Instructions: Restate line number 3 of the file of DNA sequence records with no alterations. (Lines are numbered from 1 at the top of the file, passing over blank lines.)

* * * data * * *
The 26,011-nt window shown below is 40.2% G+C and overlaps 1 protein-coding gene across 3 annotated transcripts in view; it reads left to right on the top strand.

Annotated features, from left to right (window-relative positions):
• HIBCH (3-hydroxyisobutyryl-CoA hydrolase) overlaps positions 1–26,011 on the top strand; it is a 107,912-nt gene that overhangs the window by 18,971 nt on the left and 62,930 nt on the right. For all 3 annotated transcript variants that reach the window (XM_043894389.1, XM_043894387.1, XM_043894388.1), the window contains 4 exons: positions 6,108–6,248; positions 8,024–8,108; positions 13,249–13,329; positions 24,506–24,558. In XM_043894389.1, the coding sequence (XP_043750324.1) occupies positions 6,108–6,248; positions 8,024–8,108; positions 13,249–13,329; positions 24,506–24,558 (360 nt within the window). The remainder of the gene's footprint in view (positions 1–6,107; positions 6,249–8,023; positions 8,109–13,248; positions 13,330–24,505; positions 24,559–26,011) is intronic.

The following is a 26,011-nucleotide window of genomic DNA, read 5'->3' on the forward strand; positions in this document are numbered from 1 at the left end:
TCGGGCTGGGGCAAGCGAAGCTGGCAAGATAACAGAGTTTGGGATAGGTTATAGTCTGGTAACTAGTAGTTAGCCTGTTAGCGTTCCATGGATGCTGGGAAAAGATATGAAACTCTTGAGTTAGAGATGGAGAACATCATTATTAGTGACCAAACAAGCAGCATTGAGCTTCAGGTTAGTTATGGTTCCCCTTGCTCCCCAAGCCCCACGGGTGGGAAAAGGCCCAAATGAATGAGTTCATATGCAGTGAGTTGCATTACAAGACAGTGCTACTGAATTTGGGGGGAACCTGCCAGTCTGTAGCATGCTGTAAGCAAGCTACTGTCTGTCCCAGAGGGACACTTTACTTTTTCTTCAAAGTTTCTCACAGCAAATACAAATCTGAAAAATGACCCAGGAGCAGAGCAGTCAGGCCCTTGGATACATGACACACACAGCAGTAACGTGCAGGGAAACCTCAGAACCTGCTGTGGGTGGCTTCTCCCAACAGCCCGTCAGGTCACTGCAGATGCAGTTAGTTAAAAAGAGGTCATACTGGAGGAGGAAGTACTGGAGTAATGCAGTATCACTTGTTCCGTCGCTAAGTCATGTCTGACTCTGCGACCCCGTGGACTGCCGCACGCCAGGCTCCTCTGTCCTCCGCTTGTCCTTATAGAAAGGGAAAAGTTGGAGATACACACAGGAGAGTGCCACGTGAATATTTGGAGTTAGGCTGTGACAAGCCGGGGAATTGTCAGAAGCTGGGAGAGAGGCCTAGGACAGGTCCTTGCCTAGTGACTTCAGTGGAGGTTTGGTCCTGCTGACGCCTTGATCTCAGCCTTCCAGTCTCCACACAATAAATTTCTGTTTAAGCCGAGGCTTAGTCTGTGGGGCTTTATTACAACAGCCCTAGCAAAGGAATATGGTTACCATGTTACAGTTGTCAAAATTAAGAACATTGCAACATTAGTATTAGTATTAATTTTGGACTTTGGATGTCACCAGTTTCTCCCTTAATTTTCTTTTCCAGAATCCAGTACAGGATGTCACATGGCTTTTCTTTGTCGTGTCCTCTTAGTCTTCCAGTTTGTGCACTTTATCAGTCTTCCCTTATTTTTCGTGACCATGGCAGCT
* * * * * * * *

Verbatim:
• HIBCH (3-hydroxyisobutyryl-CoA hydrolase) overlaps positions 1–26,011 on the top strand; it is a 107,912-nt gene that overhangs the window by 18,971 nt on the left and 62,930 nt on the right. For all 3 annotated transcript variants that reach the window (XM_043894389.1, XM_043894387.1, XM_043894388.1), the window contains 4 exons: positions 6,108–6,248; positions 8,024–8,108; positions 13,249–13,329; positions 24,506–24,558. In XM_043894389.1, the coding sequence (XP_043750324.1) occupies positions 6,108–6,248; positions 8,024–8,108; positions 13,249–13,329; positions 24,506–24,558 (360 nt within the window). The remainder of the gene's footprint in view (positions 1–6,107; positions 6,249–8,023; positions 8,109–13,248; positions 13,330–24,505; positions 24,559–26,011) is intronic.